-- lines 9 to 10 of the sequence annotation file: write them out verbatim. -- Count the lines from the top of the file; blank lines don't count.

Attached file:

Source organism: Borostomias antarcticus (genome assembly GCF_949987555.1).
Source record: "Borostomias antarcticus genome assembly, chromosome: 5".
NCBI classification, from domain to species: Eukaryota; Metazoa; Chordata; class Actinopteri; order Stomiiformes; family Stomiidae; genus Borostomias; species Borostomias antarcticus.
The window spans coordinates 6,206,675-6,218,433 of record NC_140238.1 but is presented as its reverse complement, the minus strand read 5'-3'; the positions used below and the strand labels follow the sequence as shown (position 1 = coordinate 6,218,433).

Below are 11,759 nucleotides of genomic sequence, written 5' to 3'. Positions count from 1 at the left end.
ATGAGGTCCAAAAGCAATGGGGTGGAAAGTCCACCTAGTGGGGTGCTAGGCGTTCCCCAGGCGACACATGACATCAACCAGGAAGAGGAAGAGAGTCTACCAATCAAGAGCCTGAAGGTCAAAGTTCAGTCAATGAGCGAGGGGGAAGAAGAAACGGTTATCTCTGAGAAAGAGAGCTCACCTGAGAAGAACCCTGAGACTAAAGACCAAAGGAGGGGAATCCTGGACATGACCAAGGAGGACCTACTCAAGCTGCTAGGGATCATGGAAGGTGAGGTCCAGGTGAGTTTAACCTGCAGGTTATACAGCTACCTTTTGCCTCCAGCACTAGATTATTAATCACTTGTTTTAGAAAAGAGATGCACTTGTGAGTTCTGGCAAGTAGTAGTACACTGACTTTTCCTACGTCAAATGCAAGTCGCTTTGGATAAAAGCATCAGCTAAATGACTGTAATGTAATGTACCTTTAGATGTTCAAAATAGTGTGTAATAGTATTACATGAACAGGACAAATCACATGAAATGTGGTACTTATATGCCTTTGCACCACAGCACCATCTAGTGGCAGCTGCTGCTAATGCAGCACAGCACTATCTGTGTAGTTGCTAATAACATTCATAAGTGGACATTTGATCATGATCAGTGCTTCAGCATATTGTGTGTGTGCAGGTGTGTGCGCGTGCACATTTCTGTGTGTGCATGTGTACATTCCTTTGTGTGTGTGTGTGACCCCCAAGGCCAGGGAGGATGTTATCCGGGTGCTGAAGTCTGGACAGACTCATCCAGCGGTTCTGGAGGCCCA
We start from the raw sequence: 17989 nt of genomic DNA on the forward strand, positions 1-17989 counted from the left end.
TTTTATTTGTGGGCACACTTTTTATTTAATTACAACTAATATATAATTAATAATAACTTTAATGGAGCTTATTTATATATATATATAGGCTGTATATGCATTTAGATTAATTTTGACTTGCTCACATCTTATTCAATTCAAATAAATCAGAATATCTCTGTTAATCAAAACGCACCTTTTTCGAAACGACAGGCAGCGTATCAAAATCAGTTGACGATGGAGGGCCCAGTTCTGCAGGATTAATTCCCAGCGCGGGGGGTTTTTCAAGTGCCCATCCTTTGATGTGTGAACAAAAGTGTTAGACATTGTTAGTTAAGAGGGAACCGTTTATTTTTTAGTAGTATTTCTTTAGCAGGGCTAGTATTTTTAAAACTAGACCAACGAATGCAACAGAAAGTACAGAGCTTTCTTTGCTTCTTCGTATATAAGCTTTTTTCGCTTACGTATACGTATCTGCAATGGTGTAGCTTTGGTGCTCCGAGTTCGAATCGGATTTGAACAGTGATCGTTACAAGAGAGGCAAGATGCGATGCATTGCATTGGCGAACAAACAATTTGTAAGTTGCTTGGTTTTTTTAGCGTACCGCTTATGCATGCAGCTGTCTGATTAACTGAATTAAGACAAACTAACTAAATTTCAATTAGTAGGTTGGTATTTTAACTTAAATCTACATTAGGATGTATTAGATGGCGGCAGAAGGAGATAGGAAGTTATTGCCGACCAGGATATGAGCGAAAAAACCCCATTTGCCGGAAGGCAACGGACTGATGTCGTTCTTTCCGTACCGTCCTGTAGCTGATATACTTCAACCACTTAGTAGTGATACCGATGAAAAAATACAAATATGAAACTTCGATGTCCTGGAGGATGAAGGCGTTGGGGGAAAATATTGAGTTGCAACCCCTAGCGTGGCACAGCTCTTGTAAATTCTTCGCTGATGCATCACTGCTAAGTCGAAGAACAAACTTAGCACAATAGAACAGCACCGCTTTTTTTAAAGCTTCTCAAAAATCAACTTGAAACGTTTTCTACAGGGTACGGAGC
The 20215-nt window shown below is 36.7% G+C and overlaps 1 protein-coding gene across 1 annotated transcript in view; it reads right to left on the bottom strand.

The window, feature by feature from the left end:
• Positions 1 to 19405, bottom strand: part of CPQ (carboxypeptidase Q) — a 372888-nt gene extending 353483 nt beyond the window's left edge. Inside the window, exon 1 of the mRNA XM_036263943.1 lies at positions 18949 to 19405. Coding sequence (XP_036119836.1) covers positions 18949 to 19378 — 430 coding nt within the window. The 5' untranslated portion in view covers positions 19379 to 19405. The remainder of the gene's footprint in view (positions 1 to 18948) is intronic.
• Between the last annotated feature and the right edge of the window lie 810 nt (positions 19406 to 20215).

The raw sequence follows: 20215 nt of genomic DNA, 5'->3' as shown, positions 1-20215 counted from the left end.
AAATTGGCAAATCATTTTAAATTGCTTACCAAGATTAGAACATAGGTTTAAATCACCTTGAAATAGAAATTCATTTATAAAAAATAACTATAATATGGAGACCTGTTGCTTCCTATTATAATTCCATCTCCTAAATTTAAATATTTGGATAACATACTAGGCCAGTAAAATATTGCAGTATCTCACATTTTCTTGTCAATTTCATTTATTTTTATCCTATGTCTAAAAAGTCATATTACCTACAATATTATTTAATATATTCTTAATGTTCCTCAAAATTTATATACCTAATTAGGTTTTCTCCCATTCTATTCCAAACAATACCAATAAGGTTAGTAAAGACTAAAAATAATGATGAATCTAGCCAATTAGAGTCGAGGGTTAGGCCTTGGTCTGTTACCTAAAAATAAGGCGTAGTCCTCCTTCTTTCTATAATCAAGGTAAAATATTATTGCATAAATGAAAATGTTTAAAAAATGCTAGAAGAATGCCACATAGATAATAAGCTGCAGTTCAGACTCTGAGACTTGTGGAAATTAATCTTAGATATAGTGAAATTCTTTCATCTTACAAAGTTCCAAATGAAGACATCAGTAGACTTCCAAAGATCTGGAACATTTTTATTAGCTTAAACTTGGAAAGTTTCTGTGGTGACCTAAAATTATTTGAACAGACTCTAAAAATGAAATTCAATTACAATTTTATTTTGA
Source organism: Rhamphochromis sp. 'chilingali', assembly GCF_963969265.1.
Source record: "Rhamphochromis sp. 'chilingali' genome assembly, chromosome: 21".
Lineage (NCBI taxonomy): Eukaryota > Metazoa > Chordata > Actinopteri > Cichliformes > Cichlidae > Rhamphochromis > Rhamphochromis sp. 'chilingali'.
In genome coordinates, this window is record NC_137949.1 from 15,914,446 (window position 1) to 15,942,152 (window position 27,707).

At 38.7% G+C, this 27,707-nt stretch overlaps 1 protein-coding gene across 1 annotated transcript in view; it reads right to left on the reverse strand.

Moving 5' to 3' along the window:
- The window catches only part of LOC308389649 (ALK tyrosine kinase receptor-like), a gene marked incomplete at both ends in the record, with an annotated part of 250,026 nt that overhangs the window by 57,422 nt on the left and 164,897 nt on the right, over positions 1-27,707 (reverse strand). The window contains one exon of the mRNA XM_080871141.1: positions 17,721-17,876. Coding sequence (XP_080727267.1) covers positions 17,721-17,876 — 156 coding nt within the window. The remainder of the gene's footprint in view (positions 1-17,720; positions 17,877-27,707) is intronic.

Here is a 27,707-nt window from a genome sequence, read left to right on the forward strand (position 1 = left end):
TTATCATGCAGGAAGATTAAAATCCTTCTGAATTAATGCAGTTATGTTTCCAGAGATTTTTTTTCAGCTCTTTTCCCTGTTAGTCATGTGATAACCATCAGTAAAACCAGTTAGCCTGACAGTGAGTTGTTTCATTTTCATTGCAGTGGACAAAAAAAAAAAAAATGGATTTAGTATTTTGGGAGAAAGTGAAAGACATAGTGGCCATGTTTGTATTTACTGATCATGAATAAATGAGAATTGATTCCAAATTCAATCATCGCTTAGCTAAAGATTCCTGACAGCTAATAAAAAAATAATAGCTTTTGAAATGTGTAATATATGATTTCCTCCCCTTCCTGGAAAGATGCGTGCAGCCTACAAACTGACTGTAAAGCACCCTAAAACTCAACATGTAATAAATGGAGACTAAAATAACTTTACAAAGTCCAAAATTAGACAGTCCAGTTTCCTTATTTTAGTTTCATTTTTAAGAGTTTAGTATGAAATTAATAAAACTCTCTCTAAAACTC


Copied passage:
The 20215-nt window shown below is 36.7% G+C and overlaps 1 protein-coding gene across 1 annotated transcript in view; it reads right to left on the bottom strand.

The window, feature by feature from the left end: